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Variations in cognitive performance, demographics and health across community-based registries, from North Carolina to Tomsk, Russia

Cassandra Germain, Ashley Dunham, Oksana Makeevaemail, Valentina Markova, Irina Zhukova, Zarui Melikyan, Natalia Zhukova, Larisa Minaycheva, Stepan Buikin, Marina Abushaeva, Svetlana Burlutskaya, Ekaterina Karas, Elena Starinskaya, Yuka Maruyama, Heather Romero, Brenda Plassman, Kathleen Welsh-Bohmer, Kathleen Hayden: Variations in cognitive performance, demographics and health across community-based registries, from North Carolina to Tomsk, Russia // Alzheimer's & Dementia: The Journal of the Alzheimer's Association. Volume 9, Issue 4, Supplement, Page P322, July 2013

Background

 

Regional differences in cognitive performance are important to understand for the interpretation of data in large multinational clinical trials. Variation in cognitive performance may be due to differences in years of education, health conditions, cultural differences, and testing experience.

Methods

 

Data were collected from three community studies (n =2343) building participant registries for a primary prevention study of Alzheimer's disease: Duke University, Durham NC, the Murdock Study, Kannapolis and Cabarrus County, NC, and the Nebbiolo Study, Tomsk, Russia. Using the same protocols, each site administered identical tests including: Montreal Cognitive Assessment (MoCA), CERAD Word List Memory Test delayed recall (WLM), Trail Making Test Part B (Trails B), and the self-report ADCS Mail-In Cognitive Function Screening Instrument (MCFSI). Site differences were evaluated with GLM or χ 2 as appropriate. Multilevel modeling was used to measure the variance explained by each site and predictors of cognitive performance.

Results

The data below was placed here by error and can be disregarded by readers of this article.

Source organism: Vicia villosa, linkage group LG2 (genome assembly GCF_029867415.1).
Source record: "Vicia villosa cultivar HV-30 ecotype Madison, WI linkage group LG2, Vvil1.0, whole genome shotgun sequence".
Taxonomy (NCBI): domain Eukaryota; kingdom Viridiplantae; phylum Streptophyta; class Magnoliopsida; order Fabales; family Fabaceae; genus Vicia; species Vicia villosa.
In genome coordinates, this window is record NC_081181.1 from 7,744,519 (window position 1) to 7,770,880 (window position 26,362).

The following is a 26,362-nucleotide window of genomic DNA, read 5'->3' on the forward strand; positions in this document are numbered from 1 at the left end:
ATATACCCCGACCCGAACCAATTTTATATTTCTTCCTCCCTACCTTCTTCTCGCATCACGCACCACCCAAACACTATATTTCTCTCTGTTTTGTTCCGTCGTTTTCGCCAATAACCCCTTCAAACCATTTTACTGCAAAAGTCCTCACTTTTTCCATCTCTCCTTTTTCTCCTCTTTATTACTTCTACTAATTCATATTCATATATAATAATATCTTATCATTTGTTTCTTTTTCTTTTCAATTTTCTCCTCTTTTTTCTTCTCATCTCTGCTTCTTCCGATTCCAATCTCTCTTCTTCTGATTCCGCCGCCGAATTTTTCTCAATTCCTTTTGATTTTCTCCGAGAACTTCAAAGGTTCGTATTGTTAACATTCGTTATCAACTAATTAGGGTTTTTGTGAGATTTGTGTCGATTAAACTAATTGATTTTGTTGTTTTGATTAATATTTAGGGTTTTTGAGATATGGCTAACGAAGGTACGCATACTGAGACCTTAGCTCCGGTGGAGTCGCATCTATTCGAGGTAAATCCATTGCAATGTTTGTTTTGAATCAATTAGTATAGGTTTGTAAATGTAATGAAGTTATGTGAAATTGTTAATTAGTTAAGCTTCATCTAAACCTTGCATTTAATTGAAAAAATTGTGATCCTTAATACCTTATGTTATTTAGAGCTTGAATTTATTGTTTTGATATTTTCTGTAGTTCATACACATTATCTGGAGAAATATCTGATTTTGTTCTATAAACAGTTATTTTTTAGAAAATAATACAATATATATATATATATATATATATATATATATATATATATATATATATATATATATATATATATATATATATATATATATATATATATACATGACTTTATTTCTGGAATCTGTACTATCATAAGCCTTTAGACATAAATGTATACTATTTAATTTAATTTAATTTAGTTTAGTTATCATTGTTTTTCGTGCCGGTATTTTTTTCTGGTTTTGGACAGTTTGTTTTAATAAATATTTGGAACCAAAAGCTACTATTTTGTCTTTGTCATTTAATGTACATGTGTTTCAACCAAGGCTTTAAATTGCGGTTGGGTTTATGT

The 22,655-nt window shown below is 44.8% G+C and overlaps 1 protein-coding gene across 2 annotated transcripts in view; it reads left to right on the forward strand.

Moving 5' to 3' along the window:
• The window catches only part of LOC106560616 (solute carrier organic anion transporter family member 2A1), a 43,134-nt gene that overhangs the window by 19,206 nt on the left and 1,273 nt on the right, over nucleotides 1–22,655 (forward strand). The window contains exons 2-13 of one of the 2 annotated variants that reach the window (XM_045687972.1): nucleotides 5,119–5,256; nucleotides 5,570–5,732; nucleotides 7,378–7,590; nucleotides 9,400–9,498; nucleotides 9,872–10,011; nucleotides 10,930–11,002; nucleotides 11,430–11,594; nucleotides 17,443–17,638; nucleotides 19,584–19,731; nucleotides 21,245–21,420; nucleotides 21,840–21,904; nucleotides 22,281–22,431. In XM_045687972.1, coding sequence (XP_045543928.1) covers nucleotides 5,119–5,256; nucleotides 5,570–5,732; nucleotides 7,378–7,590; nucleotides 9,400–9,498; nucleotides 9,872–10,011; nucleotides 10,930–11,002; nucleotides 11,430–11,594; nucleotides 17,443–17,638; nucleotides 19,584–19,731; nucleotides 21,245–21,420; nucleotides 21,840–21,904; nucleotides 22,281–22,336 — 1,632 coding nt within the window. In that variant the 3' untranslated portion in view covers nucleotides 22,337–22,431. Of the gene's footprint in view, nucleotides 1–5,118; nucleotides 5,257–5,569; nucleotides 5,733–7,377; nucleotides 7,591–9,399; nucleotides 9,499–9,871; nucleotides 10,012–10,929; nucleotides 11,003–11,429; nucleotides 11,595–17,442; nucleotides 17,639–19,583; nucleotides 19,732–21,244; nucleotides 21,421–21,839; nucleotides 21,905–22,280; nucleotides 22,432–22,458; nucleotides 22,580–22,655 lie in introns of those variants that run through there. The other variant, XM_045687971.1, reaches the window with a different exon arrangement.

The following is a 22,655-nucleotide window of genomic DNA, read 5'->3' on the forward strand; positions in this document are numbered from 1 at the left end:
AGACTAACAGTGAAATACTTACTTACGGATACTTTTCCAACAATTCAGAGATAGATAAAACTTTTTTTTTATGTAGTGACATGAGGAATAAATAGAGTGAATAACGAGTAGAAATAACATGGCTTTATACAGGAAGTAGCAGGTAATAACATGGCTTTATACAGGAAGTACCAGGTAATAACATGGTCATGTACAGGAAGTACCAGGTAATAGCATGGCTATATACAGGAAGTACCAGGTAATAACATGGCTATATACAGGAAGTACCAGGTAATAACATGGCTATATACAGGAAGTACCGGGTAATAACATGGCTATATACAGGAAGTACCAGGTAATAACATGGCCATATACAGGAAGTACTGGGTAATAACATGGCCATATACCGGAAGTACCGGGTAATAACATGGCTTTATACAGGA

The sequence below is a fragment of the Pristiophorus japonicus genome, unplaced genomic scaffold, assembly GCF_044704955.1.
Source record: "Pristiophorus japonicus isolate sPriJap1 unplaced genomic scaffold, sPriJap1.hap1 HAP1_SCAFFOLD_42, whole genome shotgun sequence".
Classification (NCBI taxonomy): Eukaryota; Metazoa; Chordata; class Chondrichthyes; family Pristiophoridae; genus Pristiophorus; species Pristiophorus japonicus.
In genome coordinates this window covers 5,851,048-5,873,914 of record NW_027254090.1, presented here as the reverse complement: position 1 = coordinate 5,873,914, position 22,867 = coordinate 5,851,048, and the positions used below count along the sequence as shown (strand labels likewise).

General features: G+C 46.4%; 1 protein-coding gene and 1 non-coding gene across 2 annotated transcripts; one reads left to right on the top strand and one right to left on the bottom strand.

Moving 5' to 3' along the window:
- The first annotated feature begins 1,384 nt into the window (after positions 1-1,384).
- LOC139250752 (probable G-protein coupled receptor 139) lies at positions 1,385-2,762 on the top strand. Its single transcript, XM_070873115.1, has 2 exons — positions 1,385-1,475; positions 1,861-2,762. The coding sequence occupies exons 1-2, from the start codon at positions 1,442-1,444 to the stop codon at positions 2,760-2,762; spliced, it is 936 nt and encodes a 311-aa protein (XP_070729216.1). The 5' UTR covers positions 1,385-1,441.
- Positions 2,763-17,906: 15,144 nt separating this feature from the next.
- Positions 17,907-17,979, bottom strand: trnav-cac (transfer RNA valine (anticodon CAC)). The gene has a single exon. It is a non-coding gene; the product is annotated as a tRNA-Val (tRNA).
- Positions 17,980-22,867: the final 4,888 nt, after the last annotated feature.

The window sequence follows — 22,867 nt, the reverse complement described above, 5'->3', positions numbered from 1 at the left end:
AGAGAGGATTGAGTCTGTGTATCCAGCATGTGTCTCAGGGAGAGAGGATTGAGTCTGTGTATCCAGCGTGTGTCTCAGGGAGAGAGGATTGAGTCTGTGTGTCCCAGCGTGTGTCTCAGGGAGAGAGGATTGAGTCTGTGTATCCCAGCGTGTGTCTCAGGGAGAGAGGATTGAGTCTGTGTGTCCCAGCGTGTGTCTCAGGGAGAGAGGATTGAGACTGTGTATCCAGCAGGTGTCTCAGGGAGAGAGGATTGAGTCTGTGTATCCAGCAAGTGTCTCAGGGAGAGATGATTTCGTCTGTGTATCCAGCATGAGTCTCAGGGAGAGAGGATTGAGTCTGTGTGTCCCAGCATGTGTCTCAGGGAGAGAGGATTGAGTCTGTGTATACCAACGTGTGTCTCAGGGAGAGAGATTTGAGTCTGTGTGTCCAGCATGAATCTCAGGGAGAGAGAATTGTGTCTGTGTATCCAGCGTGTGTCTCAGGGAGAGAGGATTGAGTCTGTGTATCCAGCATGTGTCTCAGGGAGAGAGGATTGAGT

There were significant site differences on most demographic and health variables, cognitive measures, and the impact of demographic and health variables on cognitive measures. The average age of the sample was 68.5(7.1). Tomsk had the highest mean age (70 years), the highest prevalence of high blood pressure (80.7%) and cardiovascular disease (CVD) (42.7%); Kannapolis/Cabarrus had the highest prevalence of diabetes (DM) (19.1%). Site differences accounted for 36% of variation on Trails B; 33% on the MoCA; 17.7% on MCFSI scores; and 3.7% the variation on WLM. Covariates including demographic and health variables (age, sex, education, CVD, DM, blood pressure, obesity, and stroke) accounted for 21.1% of site variation on Trails B; 23% of site variation on the MoCA; 29% variation on MCFSI scores; and 46% of site variation on the WLM delayed recall.

Conclusions

 

Sources of variation in cognitive test performance need to be investigated in order to guide interpretation of test performance in international research contexts. Potential differences include test wiseness, prevalence of vascular disease and other health conditions, cultural differences in exposure to test stimuli, and attitudes towards time and timed tests. Results point to the need for local normative data for different countries to better interpret performance in clinical contexts.

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